Scout House Heritage Buildings Still In Use Today
More than half a century ago, Preston Scout House band activities revolved around two historic town buildings: the downtown pharmacy operated by band founder and director Wilf Blum and Preston Scout House building a few blocks away near the bank of the Grand River.
These buildings still feature prominently in Scout House operations today. The pharmacy has been transformed into the Fiddle and Firkin, a popular neighbourhood pub in the downtown Preston section of Cambridge. Over the past few weeks, the Fiddle and Firkin has served as a comfortable meeting spot for Scout House instructors Gord Cupskey, Ken Becker, Don Rieck and Wayne Elliott to enjoy some food and drink while they plan the 2014 music and drill routines. Years ago it served a similar purpose as a social centre for Band members who would visit the pharmacy to receive Band information, learn about part time job opportunities around town or just chat with Wilf Blum. He created a system of personal behaviour that required the boys take care of their health and appearance and to take care of each other through a buddy system.
Born and raised in Preston, Wilf Blum returned to his hometown after graduating from the College of Pharmacy at the University of Toronto in the late 1920s. He had become interested in scouting while attending university and helped found the 1st Preston Boy Scout Troop on his return. The troop had no church affiliation, so the charter was issued directly to Blum. Sponsoring churches provided meeting rooms for their troops, but the 1st Preston Troop had no permanent home until the Bernhardt family, prominent in the local business community, turned an abandoned Rock Spring Brewery stable over the group for a minor fee.
That forlorn building became Preston Scout House, renovated by Boy Scouts and community volunteers to serve as 1st Preston headquarters and rebuilt twice more following fires. Under Blum’s leadership, which included initiating a bugle band in October 1938 as part of scouting activities, Scout House became a popular entertainment centre, attracting up to 400 teenagers from a wide area to Saturday night Teen Canteen dances and other entertainment events.
As band activities grew more frequent, other Boy Scout activities dwindled to the point that the troop’s charter was not renewed in 1953. In the spring of 1954, the band emerged on the North American drum and bugle corps scene as Canada’s famous Scout House Band, wearing the stylized uniform including tight black shorts, knee-high socks, white gauntlets, short sleeved burgundy tops and black Aussie hats that set the band apart from every other group on the continent. Scout House roamed the northeast from Minnesota to the Atlantic seaboard through the late 1950s and into the 1960s, winning more than 80 major awards before disbanding in the spring of 1967.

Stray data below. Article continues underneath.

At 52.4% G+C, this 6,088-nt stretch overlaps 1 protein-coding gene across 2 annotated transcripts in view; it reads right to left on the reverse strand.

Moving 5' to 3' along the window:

Blum’s creativity and ability to inspire band members to high levels of achievement were widely acknowledged. He received the Founders Award from the Canadian Drum Corps Association 1979. In 1985 he was one of the first Canadians inducted into the World Drum Corps Hall of Fame. He received the Province of Ontario Volunteer Service Award in 1987, one year before the Band’s 50th anniversary celebrations in 1988, which led to the formation of a drill team and alumni band in the following decade. He died on December 21, 1993. He was inducted posthumously into the City of Cambridge Hall of Fame in 2005.
Scout House building is much the same now as when it was the home of the 1st Preston Boy Scout Troop and Scout House Band. The Preston Scout House Cadets youth drum and bugle corps rehearses in the building Wednesday evenings. The Scout House board of directors meets at Scout House the first Monday of each month. The Band’s steering committee also uses Scout House as a meeting place in summer. It is occasionally used as a practice site for the percussion section. It is used by a variety of community groups in addition to Scout House.
Now, the Scout House winter rehearsal program is based at the Preston Knights of Columbus building at 333 Speedsville Road in the Preston district of Cambridge, where the third annual Black Thursday pub night will be held on April 17.
Scout House now includes about 200 marching and associate members from more than 20 communities across southern Ontario who had previous marching music experience with more than 75 organizations. About half of the current group marched with the original Scout House Band, some as long ago as the early 1950s. The organization also includes the Preston Scout House Cadets drum and bugle corps for boys and girls ages 12 to 18.
For more information about Preston Scout House Band, contact Activities Director Nancy Weiler at telephone (519) 653-3376, email prestonscouthouseband [dot] adm [at] sympatico [dot] ca or visit the Web site at http://www.scouthouseband.com/